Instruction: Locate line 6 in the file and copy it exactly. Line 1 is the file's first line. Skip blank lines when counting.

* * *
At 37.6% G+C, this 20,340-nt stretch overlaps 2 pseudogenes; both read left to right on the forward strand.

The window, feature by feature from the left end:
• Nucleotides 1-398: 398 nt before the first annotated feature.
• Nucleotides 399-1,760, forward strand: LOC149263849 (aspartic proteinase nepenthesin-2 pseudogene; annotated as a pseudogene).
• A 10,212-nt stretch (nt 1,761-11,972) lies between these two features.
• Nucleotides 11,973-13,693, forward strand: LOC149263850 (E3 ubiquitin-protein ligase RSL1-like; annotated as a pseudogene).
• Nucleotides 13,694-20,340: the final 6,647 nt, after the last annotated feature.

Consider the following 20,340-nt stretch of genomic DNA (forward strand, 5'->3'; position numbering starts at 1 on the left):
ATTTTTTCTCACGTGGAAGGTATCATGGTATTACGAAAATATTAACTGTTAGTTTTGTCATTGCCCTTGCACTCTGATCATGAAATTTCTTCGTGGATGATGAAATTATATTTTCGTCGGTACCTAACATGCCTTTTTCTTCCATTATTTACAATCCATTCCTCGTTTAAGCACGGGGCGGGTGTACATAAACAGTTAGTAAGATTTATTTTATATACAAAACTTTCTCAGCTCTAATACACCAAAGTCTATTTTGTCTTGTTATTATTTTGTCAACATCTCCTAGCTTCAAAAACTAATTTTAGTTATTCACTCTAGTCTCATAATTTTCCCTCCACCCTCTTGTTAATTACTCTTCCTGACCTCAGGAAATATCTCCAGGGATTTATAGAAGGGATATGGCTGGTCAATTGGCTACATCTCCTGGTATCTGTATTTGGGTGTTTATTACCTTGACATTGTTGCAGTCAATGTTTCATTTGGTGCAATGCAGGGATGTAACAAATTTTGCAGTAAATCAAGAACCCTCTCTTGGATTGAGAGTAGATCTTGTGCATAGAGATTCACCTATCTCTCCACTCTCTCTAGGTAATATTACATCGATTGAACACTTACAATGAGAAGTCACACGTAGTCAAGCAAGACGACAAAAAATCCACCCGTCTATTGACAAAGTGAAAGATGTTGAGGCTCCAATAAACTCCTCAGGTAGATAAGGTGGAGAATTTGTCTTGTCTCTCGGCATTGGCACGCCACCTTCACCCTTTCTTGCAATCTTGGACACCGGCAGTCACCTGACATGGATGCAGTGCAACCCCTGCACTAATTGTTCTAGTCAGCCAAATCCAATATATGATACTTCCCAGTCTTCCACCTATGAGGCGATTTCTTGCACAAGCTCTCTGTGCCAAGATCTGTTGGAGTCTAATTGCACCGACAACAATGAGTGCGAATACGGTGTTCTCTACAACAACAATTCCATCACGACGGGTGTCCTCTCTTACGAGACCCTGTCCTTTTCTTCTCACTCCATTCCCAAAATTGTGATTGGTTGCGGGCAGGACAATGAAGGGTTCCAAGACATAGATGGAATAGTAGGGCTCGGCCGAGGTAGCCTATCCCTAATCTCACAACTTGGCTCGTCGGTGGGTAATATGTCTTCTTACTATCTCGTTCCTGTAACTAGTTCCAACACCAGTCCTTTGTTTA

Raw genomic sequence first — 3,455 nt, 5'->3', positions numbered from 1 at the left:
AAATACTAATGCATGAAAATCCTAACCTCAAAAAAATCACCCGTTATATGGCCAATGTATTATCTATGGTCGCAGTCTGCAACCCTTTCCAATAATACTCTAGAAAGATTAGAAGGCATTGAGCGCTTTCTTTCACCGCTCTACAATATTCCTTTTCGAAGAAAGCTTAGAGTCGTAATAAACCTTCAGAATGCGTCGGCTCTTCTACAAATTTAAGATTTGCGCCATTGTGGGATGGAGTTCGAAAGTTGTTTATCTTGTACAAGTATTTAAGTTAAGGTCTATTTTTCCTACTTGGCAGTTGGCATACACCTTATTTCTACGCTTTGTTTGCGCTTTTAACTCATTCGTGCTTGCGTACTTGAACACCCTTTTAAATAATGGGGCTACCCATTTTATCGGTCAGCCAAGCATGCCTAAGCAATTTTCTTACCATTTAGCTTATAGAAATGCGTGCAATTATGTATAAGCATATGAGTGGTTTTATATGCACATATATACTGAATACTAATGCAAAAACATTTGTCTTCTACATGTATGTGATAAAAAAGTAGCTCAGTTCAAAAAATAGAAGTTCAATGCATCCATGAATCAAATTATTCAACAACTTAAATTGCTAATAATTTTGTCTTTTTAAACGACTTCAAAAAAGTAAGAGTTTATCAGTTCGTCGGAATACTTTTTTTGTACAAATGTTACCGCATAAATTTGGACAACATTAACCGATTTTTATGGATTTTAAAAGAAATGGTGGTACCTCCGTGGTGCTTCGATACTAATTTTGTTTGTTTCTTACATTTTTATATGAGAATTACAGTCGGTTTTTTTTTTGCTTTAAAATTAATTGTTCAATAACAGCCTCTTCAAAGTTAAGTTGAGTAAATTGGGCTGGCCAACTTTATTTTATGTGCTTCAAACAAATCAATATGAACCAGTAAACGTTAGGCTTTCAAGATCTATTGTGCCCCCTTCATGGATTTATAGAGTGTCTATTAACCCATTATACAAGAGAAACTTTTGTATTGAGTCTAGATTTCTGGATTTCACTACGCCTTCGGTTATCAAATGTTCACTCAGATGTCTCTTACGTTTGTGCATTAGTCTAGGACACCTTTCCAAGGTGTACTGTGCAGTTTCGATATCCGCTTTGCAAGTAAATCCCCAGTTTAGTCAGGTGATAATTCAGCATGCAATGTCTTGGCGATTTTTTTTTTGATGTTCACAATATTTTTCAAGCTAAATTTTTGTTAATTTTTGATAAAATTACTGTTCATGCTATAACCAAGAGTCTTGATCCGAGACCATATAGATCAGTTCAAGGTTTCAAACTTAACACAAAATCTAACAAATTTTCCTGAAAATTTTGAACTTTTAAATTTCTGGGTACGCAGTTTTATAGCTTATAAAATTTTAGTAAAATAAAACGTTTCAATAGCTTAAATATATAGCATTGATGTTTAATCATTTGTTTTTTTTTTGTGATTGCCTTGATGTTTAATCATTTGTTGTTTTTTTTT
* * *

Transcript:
• Nucleotides 11,973-13,693, forward strand: LOC149263850 (E3 ubiquitin-protein ligase RSL1-like; annotated as a pseudogene).